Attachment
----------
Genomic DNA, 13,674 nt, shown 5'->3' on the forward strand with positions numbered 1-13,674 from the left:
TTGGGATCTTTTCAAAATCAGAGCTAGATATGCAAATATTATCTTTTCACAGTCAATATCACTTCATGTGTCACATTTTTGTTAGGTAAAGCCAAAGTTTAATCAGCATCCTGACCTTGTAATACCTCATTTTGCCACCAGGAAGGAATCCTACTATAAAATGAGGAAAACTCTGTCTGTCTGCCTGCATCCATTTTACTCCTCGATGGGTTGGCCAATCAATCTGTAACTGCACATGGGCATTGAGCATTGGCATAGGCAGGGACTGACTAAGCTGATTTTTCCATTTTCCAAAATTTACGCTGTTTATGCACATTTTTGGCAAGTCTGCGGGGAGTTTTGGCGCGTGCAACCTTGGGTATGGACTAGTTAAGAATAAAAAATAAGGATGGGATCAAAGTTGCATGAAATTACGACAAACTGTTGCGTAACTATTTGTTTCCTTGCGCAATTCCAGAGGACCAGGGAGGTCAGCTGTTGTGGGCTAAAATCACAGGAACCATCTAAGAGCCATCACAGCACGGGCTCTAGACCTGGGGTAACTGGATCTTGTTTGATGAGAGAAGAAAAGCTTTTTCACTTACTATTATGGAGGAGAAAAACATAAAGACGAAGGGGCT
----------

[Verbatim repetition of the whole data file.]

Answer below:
Genomic DNA, 13,674 nt, shown 5'->3' on the forward strand with positions numbered 1-13,674 from the left:
TTGGGATCTTTTCAAAATCAGAGCTAGATATGCAAATATTATCTTTTCACAGTCAATATCACTTCATGTGTCACATTTTTGTTAGGTAAAGCCAAAGTTTAATCAGCATCCTGACCTTGTAATACCTCATTTTGCCACCAGGAAGGAATCCTACTATAAAATGAGGAAAACTCTGTCTGTCTGCCTGCATCCATTTTACTCCTCGATGGGTTGGCCAATCAATCTGTAACTGCACATGGGCATTGAGCATTGGCATAGGCAGGGACTGACTAAGCTGATTTTTCCATTTTCCAAAATTTACGCTGTTTATGCACATTTTTGGCAAGTCTGCGGGGAGTTTTGGCGCGTGCAACCTTGGGTATGGACTAGTTAAGAATAAAAAATAAGGATGGGATCAAAGTTGCATGAAATTACGACAAACTGTTGCGTAACTATTTGTTTCCTTGCGCAATTCCAGAGGACCAGGGAGGTCAGCTGTTGTGGGCTAAAATCACAGGAACCATCTAAGAGCCATCACAGCACGGGCTCTAGACCTGGGGTAACTGGATCTTGTTTGATGAGAGAAGAAAAGCTTTTTCACTTACTATTATGGAGGAGAAAAACATAAAGACGAAGGGGCT